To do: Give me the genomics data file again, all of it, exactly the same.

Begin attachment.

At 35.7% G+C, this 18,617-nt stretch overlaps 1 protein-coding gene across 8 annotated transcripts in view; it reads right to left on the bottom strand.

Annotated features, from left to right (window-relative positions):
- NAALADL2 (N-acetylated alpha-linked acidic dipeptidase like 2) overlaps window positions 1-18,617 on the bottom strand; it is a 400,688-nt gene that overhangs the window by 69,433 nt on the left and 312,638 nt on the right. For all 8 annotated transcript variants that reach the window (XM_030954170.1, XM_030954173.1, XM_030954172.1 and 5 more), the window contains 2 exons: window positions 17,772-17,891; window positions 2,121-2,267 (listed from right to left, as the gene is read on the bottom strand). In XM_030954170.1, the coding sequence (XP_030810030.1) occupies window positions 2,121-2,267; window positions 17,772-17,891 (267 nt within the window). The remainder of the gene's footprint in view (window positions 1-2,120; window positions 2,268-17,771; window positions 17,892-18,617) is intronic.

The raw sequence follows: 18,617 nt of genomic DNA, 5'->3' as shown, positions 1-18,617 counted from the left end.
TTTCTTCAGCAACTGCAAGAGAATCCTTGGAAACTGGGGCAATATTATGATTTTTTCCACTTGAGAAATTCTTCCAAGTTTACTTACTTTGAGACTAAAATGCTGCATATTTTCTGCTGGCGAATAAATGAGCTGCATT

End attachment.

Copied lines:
At 35.7% G+C, this 18,617-nt stretch overlaps 1 protein-coding gene across 8 annotated transcripts in view; it reads right to left on the bottom strand.

Annotated features, from left to right (window-relative positions):
- NAALADL2 (N-acetylated alpha-linked acidic dipeptidase like 2) overlaps window positions 1-18,617 on the bottom strand; it is a 400,688-nt gene that overhangs the window by 69,433 nt on the left and 312,638 nt on the right. For all 8 annotated transcript variants that reach the window (XM_030954170.1, XM_030954173.1, XM_030954172.1 and 5 more), the window contains 2 exons: window positions 17,772-17,891; window positions 2,121-2,267 (listed from right to left, as the gene is read on the bottom strand). In XM_030954170.1, the coding sequence (XP_030810030.1) occupies window positions 2,121-2,267; window positions 17,772-17,891 (267 nt within the window). The remainder of the gene's footprint in view (window positions 1-2,120; window positions 2,268-17,771; window positions 17,892-18,617) is intronic.

The raw sequence follows: 18,617 nt of genomic DNA, 5'->3' as shown, positions 1-18,617 counted from the left end.
TTTCTTCAGCAACTGCAAGAGAATCCTTGGAAACTGGGGCAATATTATGATTTTTTCCACTTGAGAAATTCTTCCAAGTTTACTTACTTTGAGACTAAAATGCTGCATATTTTCTGCTGGCGAATAAATGAGCTGCATT